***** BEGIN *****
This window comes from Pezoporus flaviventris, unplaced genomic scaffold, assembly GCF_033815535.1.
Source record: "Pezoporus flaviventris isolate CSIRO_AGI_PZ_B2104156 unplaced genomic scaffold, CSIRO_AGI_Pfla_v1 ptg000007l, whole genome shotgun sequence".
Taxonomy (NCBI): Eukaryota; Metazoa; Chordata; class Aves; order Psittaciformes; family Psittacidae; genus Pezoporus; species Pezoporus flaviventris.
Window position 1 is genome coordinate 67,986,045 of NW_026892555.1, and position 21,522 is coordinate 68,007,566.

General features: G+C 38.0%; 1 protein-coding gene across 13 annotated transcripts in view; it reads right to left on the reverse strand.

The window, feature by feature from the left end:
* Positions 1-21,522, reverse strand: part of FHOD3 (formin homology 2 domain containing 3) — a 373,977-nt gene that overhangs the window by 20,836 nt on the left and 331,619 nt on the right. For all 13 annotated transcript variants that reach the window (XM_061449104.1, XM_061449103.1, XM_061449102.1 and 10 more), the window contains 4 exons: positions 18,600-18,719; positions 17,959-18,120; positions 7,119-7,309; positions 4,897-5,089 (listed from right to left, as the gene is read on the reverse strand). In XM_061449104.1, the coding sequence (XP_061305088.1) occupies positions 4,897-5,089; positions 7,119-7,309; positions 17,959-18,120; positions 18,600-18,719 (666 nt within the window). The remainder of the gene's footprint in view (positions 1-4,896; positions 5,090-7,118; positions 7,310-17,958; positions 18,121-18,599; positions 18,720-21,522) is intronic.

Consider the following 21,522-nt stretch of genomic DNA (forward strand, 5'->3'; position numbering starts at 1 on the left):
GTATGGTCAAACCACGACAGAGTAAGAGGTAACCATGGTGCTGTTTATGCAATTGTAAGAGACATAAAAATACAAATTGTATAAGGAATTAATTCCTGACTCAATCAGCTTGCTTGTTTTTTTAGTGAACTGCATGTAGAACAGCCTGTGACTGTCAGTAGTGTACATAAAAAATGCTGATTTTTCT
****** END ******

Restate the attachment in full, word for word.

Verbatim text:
This window comes from Pezoporus flaviventris, unplaced genomic scaffold, assembly GCF_033815535.1.
Source record: "Pezoporus flaviventris isolate CSIRO_AGI_PZ_B2104156 unplaced genomic scaffold, CSIRO_AGI_Pfla_v1 ptg000007l, whole genome shotgun sequence".
Taxonomy (NCBI): Eukaryota; Metazoa; Chordata; class Aves; order Psittaciformes; family Psittacidae; genus Pezoporus; species Pezoporus flaviventris.
Window position 1 is genome coordinate 67,986,045 of NW_026892555.1, and position 21,522 is coordinate 68,007,566.

General features: G+C 38.0%; 1 protein-coding gene across 13 annotated transcripts in view; it reads right to left on the reverse strand.

The window, feature by feature from the left end:
* Positions 1-21,522, reverse strand: part of FHOD3 (formin homology 2 domain containing 3) — a 373,977-nt gene that overhangs the window by 20,836 nt on the left and 331,619 nt on the right. For all 13 annotated transcript variants that reach the window (XM_061449104.1, XM_061449103.1, XM_061449102.1 and 10 more), the window contains 4 exons: positions 18,600-18,719; positions 17,959-18,120; positions 7,119-7,309; positions 4,897-5,089 (listed from right to left, as the gene is read on the reverse strand). In XM_061449104.1, the coding sequence (XP_061305088.1) occupies positions 4,897-5,089; positions 7,119-7,309; positions 17,959-18,120; positions 18,600-18,719 (666 nt within the window). The remainder of the gene's footprint in view (positions 1-4,896; positions 5,090-7,118; positions 7,310-17,958; positions 18,121-18,599; positions 18,720-21,522) is intronic.

Consider the following 21,522-nt stretch of genomic DNA (forward strand, 5'->3'; position numbering starts at 1 on the left):
GTATGGTCAAACCACGACAGAGTAAGAGGTAACCATGGTGCTGTTTATGCAATTGTAAGAGACATAAAAATACAAATTGTATAAGGAATTAATTCCTGACTCAATCAGCTTGCTTGTTTTTTTAGTGAACTGCATGTAGAACAGCCTGTGACTGTCAGTAGTGTACATAAAAAATGCTGATTTTTCT